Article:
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5 years 6 months ago

In a recent Opinion, Judge Opperman from the Eastern District of Michigan Bankruptcy Court held that a Chapter 13 debtor cannot exclude voluntary post-petition retirement contributions from disposable income.  This Opinion is significant for debtors, trustees, and creditors as it systematically changes the way the Eastern District of Michigan will treat post-petition voluntary retirement contributions in a Chapter 13. Read More ›
Tags: Chapter 13, Eastern District of Michigan


5 years 6 months ago

Scale of Justice.jpgReading the opinion just issued by the Bankruptcy Appellate Panel for the 8th Circuit in the case of Shaffer vs. Iowa Student Loan Liquidity Corporation, I am wondering if we are now witnessing a greater willingness of the bankruptcy courts to discharge student loans. 
Susan Shaffer is a single woman in her 30s with no dependants. She apparently suffers from mental health issues including eating disorders, depression, anxiety and self-harm (cutting).  She acquired $204,525 of student loans while obtaining a degree in psychology in 2002 and attending chiropractic school before dropping out in 2008.  She worked for a time as a revenue specialist before leaving that job after suffering bouts of depression.  After filing bankruptcy she found employment in the radiation oncology department at the University of Iowa.
Student loans are not dischargeable in bankruptcy unless they would impose an undue hardship on the debtor or the debtor’s family. (Bankruptcy Code Section 523(a)(8)).  The debtor must file an Adversary Proceeding against the student loan provider in the bankruptcy case and has the burden of proving the hardship by a preponderance of the evidence. 
Bankruptcy courts in the 8th Circuit apply a Totality of the Circumstances Test and look at several factors in considering whether the debt imposes an undue burden.  These factors include:

  • The debtor’s past, present and reasonably reliable future financial resources.
  • A calculation of the reasonable living expenses of the debtor and his or her dependants.
  • The age of the debtor.
  • The mental and physical health of the debtor.
  • Whether the debtor has participated in an Income Contingent Repayment Program (ICRP).
  • Whether the debtor has retirement accounts or equity in a home or other assets.

What is odd about the Shaffer decision is that this debtor was relatively young, well educated, had no dependants, and despite her problems with depression, she had no significant physical disability.  In addition, the debtor did not participate in any type of income contingent repayment program, and she had only been out of school for a short period of time before filing bankruptcy.  Wasn’t it a bit premature for the court to declare that the debtor would never be able to repay any of the debt when she still has about 30 to 40 more working years ahead of her?
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Contract the Shaffer case with the opinion issued in the Erik and Kathryn Nielsen case issue by the 8th Circuit BAP court in July of 2012.  In that case a couple with four young children were denied a discharge of $48,361of student loan debt despite an annual income of $30,000.  The Nielsen’s received $316 of monthly Food Stamps and about $8,000 of taxes refunds.  Erik Nielson suffered from a variety of work injuries including two broken wrists and was unable to work outside in cold weather or to handle large ladders in his job as a service technician.  The appeals court dwelled on the fact that the debtors had not applied for the income contingent repayment program and Kathryn Nielsen was not employed outside the home despite having a masters degree.  The court noted that under an ICRP the debtors would have to make no payment on the student loans until their income increased to over $55,000 per year.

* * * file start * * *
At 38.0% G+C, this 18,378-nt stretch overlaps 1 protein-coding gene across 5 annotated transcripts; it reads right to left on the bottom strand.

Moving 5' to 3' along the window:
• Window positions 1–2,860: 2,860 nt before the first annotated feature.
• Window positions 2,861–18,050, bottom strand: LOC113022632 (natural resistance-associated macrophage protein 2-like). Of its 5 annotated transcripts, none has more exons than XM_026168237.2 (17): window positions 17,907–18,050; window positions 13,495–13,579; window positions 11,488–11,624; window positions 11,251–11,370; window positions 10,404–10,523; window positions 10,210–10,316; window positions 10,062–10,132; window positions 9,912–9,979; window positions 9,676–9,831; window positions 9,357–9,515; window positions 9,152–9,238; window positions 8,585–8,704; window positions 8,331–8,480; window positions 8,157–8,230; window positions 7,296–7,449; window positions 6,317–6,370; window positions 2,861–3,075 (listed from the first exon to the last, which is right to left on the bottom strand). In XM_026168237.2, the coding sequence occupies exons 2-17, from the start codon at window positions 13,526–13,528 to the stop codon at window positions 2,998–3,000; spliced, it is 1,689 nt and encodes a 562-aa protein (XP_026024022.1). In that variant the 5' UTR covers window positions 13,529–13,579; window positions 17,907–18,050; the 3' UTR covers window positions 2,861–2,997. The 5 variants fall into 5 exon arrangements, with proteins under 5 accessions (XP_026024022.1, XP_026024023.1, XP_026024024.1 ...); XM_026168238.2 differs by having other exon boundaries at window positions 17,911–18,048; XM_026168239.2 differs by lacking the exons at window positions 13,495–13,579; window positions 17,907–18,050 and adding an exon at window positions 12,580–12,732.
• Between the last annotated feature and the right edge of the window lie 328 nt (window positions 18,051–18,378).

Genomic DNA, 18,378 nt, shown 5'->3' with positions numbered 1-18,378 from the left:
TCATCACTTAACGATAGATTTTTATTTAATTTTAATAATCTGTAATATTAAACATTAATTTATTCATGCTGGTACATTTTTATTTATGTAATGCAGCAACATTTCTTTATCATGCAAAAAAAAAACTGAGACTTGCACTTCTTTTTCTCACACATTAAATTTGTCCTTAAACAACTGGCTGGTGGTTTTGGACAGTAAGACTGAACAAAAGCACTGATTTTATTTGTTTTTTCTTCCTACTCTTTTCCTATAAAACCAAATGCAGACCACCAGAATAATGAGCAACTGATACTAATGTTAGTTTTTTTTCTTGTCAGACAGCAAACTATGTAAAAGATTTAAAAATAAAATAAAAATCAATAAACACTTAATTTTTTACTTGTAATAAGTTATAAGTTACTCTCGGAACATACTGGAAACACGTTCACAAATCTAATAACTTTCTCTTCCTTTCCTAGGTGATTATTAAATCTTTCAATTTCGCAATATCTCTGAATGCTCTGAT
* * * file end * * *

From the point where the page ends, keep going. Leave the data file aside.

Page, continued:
Which set of debtors had the greater hardship?  The married debtors earning $30,000 per year with four young children or the single debtor with similar income and no kids and no physical limitations but who suffers from depression?  It is hard to reconcile this difference.
Last year the 8th Circuit discharged $300,000 of student loans for a married couple in their mid 40s with five minor children, two of whom were diagnosed with autism.  In re Walker, 650 F.3d 1227 (2011).  Mrs. Walker had attended medical school but never passed the state licensing exam and later went on to obtain a degree in school psychology.  Mr. Walker was employed as a police officer earning about $60,000 per year.  Despite their eligibility for an ICRP payment of $593.98 per month and despite obtaining a $40,000 Chevrolet Suburban SUV loan costing $850 per month and obtaining a $48,000 second mortgage to install a screened deck costing $373.52 per month just shortly before filing bankruptcy, the 8th Circuit discharged the student loan debt.  The court stated that the “apparent contradictions in this case are troubling” but finally concluded that the reality of the situation is that special needs of the two autistic children would endure for many years to come and therefore discharged the debt.